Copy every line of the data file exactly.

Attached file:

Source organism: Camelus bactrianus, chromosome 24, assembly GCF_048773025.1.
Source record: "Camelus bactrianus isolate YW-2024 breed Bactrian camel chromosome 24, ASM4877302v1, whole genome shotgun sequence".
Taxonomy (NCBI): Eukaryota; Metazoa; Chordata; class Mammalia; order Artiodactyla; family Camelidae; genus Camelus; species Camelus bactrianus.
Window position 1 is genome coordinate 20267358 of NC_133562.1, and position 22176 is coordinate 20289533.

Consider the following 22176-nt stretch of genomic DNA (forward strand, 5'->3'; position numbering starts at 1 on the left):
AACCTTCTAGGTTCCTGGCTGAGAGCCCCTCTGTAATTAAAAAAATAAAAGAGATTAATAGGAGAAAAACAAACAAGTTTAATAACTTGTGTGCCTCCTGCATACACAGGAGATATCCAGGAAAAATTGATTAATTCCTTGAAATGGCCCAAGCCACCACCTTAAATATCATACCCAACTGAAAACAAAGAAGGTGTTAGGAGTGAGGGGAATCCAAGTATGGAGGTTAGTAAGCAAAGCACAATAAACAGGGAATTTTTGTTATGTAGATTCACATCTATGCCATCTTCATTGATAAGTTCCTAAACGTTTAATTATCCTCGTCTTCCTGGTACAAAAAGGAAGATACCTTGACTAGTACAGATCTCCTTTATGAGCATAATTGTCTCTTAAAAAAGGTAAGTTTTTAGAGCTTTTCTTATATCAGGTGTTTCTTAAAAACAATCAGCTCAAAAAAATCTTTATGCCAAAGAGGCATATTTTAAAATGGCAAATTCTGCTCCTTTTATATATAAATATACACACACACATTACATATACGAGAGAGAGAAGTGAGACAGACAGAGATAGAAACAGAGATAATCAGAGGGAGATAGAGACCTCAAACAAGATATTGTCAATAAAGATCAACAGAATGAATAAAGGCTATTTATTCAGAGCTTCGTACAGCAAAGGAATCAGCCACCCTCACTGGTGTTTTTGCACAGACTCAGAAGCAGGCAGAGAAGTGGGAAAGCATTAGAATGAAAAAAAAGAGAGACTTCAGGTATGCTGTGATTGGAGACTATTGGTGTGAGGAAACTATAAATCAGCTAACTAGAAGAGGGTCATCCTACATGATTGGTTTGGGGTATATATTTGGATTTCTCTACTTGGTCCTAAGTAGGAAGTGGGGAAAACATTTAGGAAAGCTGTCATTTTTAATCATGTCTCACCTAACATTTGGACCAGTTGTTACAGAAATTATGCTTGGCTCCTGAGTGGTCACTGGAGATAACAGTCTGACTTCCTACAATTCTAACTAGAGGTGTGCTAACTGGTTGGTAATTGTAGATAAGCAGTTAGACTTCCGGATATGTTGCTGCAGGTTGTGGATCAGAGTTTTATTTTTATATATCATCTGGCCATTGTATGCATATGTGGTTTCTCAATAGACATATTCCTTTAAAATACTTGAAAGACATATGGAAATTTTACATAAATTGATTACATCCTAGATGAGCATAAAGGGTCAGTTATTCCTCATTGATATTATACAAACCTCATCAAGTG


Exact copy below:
Source organism: Camelus bactrianus, chromosome 24, assembly GCF_048773025.1.
Source record: "Camelus bactrianus isolate YW-2024 breed Bactrian camel chromosome 24, ASM4877302v1, whole genome shotgun sequence".
Taxonomy (NCBI): Eukaryota; Metazoa; Chordata; class Mammalia; order Artiodactyla; family Camelidae; genus Camelus; species Camelus bactrianus.
Window position 1 is genome coordinate 20267358 of NC_133562.1, and position 22176 is coordinate 20289533.

Consider the following 22176-nt stretch of genomic DNA (forward strand, 5'->3'; position numbering starts at 1 on the left):
AACCTTCTAGGTTCCTGGCTGAGAGCCCCTCTGTAATTAAAAAAATAAAAGAGATTAATAGGAGAAAAACAAACAAGTTTAATAACTTGTGTGCCTCCTGCATACACAGGAGATATCCAGGAAAAATTGATTAATTCCTTGAAATGGCCCAAGCCACCACCTTAAATATCATACCCAACTGAAAACAAAGAAGGTGTTAGGAGTGAGGGGAATCCAAGTATGGAGGTTAGTAAGCAAAGCACAATAAACAGGGAATTTTTGTTATGTAGATTCACATCTATGCCATCTTCATTGATAAGTTCCTAAACGTTTAATTATCCTCGTCTTCCTGGTACAAAAAGGAAGATACCTTGACTAGTACAGATCTCCTTTATGAGCATAATTGTCTCTTAAAAAAGGTAAGTTTTTAGAGCTTTTCTTATATCAGGTGTTTCTTAAAAACAATCAGCTCAAAAAAATCTTTATGCCAAAGAGGCATATTTTAAAATGGCAAATTCTGCTCCTTTTATATATAAATATACACACACACATTACATATACGAGAGAGAGAAGTGAGACAGACAGAGATAGAAACAGAGATAATCAGAGGGAGATAGAGACCTCAAACAAGATATTGTCAATAAAGATCAACAGAATGAATAAAGGCTATTTATTCAGAGCTTCGTACAGCAAAGGAATCAGCCACCCTCACTGGTGTTTTTGCACAGACTCAGAAGCAGGCAGAGAAGTGGGAAAGCATTAGAATGAAAAAAAAGAGAGACTTCAGGTATGCTGTGATTGGAGACTATTGGTGTGAGGAAACTATAAATCAGCTAACTAGAAGAGGGTCATCCTACATGATTGGTTTGGGGTATATATTTGGATTTCTCTACTTGGTCCTAAGTAGGAAGTGGGGAAAACATTTAGGAAAGCTGTCATTTTTAATCATGTCTCACCTAACATTTGGACCAGTTGTTACAGAAATTATGCTTGGCTCCTGAGTGGTCACTGGAGATAACAGTCTGACTTCCTACAATTCTAACTAGAGGTGTGCTAACTGGTTGGTAATTGTAGATAAGCAGTTAGACTTCCGGATATGTTGCTGCAGGTTGTGGATCAGAGTTTTATTTTTATATATCATCTGGCCATTGTATGCATATGTGGTTTCTCAATAGACATATTCCTTTAAAATACTTGAAAGACATATGGAAATTTTACATAAATTGATTACATCCTAGATGAGCATAAAGGGTCAGTTATTCCTCATTGATATTATACAAACCTCATCAAGTG